The Labour party and independent experts have warned that Boris Johnson’s energy security strategy will fail to reduce the UK’s reliance on expensive imports this decade and do little to alleviate the pressure on households from soaring fuel bills.
The prime minister has backed away from setting targets for some of the fastest and cheapest methods of indigenous electricity generation, in particular onshore wind, and instead emphasised technologies such as nuclear power, which can take more than a decade to construct and has a record of long delays and cost overruns.
Energy groups and specialists also attacked the lack of fresh funding to improve the energy efficiency of the UK’s housing stock, which is among the leakiest in Europe. Reducing waste would be one of the quickest ways of tackling the current energy crisis, they said.
Ed Miliband, Labour’s energy spokesperson, called the strategy “hopeless” and said the government was in “disarray” over the current cost of living crisis.
“The gaping hole at the centre of it is it will do nothing . . . this decade to help people with energy bills or with the energy security situation that we face,” he told BBC Radio 4’s Today programme.
Danny Newport, head of net zero at the non-profit Tony Blair Institute, said the strategy felt “perilously insecure”.
“It was supposed to be a plan for rapidly overcoming three interlocking tests: how to reduce bills, improve energy security and stop funding Putin’s Russia. On any reasonable timeframe it fails all three,” Newport added.
Simon Virley, head of energy and natural resources at advisory firm KPMG, called the plan a “missed opportunity” and cautioned about the potential costs to consumers.
“The best way to reduce energy bills permanently, cut emissions and reduce our dependence on imported gas is a step change in energy efficiency,” said Virley.
“Other European countries, like Holland, France and Germany, are doing this as a matter of urgency as part of their response to the Russia/Ukraine crisis. Yet the UK strategy is almost silent on measures to improve energy efficiency.”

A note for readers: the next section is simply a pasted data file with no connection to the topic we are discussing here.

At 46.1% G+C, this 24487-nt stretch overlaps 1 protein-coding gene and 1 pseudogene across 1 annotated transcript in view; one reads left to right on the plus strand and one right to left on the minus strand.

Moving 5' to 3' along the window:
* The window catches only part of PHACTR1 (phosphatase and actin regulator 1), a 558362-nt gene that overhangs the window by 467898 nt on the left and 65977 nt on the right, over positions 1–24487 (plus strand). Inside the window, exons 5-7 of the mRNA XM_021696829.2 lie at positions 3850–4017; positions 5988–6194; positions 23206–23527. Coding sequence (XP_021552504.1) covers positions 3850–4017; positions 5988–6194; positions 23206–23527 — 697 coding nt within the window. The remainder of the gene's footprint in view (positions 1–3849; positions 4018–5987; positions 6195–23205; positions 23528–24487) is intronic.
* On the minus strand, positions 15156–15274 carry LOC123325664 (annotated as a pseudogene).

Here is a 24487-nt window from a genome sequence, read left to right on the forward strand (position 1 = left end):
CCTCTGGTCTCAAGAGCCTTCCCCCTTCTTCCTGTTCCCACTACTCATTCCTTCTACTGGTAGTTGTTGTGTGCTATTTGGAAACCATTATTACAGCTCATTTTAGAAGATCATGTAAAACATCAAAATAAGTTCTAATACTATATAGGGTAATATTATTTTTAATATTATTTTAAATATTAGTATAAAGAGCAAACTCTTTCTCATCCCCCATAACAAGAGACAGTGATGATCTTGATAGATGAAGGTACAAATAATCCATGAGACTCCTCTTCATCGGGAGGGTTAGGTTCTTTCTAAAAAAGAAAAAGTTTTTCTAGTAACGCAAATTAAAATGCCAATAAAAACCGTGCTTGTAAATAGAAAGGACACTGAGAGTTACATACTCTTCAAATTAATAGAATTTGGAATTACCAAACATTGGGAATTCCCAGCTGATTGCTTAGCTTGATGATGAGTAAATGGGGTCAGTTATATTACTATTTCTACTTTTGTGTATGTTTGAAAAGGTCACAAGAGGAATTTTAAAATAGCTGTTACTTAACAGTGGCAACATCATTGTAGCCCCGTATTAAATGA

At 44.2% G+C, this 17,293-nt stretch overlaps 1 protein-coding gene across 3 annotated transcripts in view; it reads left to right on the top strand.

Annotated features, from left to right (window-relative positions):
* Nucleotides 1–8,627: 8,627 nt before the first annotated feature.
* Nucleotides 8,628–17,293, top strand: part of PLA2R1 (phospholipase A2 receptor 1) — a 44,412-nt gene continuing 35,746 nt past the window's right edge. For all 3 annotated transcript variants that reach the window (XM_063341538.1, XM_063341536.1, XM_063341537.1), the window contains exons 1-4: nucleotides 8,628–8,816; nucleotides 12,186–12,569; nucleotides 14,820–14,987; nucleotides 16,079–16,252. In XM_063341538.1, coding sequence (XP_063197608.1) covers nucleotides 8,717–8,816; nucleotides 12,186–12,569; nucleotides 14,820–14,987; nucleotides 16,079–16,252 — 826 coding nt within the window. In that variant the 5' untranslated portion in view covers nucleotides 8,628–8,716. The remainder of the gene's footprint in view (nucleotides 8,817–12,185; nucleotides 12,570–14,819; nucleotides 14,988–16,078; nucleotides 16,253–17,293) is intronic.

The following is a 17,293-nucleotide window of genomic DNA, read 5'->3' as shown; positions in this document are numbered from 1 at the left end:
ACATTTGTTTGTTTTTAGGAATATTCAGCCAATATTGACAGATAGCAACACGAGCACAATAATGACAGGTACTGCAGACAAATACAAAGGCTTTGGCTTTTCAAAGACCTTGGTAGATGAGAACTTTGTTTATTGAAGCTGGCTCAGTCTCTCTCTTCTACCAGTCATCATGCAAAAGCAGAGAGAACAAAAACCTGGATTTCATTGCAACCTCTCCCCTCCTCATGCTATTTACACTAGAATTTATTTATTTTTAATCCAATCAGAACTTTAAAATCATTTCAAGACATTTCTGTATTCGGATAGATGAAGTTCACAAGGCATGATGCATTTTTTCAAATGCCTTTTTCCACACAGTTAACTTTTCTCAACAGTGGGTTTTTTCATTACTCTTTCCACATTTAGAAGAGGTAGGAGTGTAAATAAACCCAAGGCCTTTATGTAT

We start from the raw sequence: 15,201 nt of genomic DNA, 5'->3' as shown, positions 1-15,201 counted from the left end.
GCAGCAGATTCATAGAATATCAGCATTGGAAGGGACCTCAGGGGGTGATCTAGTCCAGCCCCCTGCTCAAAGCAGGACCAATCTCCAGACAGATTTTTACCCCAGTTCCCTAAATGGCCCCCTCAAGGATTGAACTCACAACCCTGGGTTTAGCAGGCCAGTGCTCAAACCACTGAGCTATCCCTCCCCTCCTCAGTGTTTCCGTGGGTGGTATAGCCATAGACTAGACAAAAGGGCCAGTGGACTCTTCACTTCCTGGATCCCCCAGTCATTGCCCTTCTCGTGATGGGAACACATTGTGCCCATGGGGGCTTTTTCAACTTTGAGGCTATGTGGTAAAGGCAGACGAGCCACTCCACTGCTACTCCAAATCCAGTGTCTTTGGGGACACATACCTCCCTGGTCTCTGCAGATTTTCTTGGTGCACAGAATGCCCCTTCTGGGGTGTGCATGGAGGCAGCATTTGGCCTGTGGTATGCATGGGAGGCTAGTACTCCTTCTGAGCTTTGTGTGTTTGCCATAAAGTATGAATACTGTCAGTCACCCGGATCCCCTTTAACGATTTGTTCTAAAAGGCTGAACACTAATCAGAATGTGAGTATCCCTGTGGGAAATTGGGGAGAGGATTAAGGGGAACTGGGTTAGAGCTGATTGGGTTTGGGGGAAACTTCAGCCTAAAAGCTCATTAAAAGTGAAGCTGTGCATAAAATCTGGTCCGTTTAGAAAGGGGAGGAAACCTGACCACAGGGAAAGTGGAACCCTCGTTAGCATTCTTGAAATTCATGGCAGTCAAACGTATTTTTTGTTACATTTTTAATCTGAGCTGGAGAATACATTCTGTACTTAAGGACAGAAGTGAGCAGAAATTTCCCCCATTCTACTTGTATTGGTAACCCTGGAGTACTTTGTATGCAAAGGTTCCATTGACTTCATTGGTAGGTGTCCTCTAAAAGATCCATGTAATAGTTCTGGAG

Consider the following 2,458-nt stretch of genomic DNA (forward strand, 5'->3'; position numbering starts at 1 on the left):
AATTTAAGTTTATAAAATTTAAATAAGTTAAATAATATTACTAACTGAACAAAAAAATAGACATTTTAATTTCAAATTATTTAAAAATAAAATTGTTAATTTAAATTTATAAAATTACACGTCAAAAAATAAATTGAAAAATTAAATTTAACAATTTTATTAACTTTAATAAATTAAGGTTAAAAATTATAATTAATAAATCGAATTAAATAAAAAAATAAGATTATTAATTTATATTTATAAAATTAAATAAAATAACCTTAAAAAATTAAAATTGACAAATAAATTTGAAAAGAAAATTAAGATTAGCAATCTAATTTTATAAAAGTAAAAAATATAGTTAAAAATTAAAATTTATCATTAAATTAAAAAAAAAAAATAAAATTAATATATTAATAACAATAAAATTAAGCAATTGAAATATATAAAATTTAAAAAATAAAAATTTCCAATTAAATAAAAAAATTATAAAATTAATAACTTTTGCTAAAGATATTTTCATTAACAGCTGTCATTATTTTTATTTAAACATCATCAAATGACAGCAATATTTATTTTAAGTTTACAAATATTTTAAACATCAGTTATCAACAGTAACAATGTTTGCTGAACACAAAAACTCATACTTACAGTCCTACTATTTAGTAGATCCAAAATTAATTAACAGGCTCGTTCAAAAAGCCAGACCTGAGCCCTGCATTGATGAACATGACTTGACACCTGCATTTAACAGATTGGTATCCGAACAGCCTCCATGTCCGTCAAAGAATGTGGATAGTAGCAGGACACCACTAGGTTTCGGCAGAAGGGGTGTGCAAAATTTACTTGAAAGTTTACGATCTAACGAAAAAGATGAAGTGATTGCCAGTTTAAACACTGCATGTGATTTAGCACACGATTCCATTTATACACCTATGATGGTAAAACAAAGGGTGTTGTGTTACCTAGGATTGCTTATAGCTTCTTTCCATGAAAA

Kwasi Kwarteng, business secretary, admitted that the proposals represented “more of a medium” term solution that would not yield results for at least three to five years.
“It’s really important that we get an energy strategy, an energy policy, that means we can have more security and independence in the year ahead,” he told Sky News.
The strategy, which was delayed by several weeks because of rows between Downing Street and the Treasury, dropped a 30GW onshore wind target originally put forward by Kwarteng. The strategy only says the government will look to develop partnerships with a “limited” number of communities in England that might want to host onshore wind farms in return for lower energy bills.
The strategy instead puts a heavy emphasis on longer-term options such nuclear power, setting a goal of 24GW by 2050 — the equivalent of eight large new plants — despite Britain’s poor recent record on delivering new atomic energy projects.
It also did not set a firm target for solar power, another source that can be built quickly and relatively cheaply, but said it would “look to increase the UK’s current 14GW of solar capacity, which could grow up to five times by 2035”.
The prime minister is, however, seeking to increase Britain’s offshore wind generation capacity fivefold by the end of the decade to 50GW, although energy groups have warned this ambition will need to be matched with overhauls to planning processes and grid connections given projects that are being constructed now were first conceived well over a decade ago.
Robert Gross, professor of energy policy at Imperial College in London, said “very little” of what had been announced will bring short term relief to households.
“Even the quickest of the new technologies . . . won’t be operational for years, irrespective of streamlining of planning,” Gross added.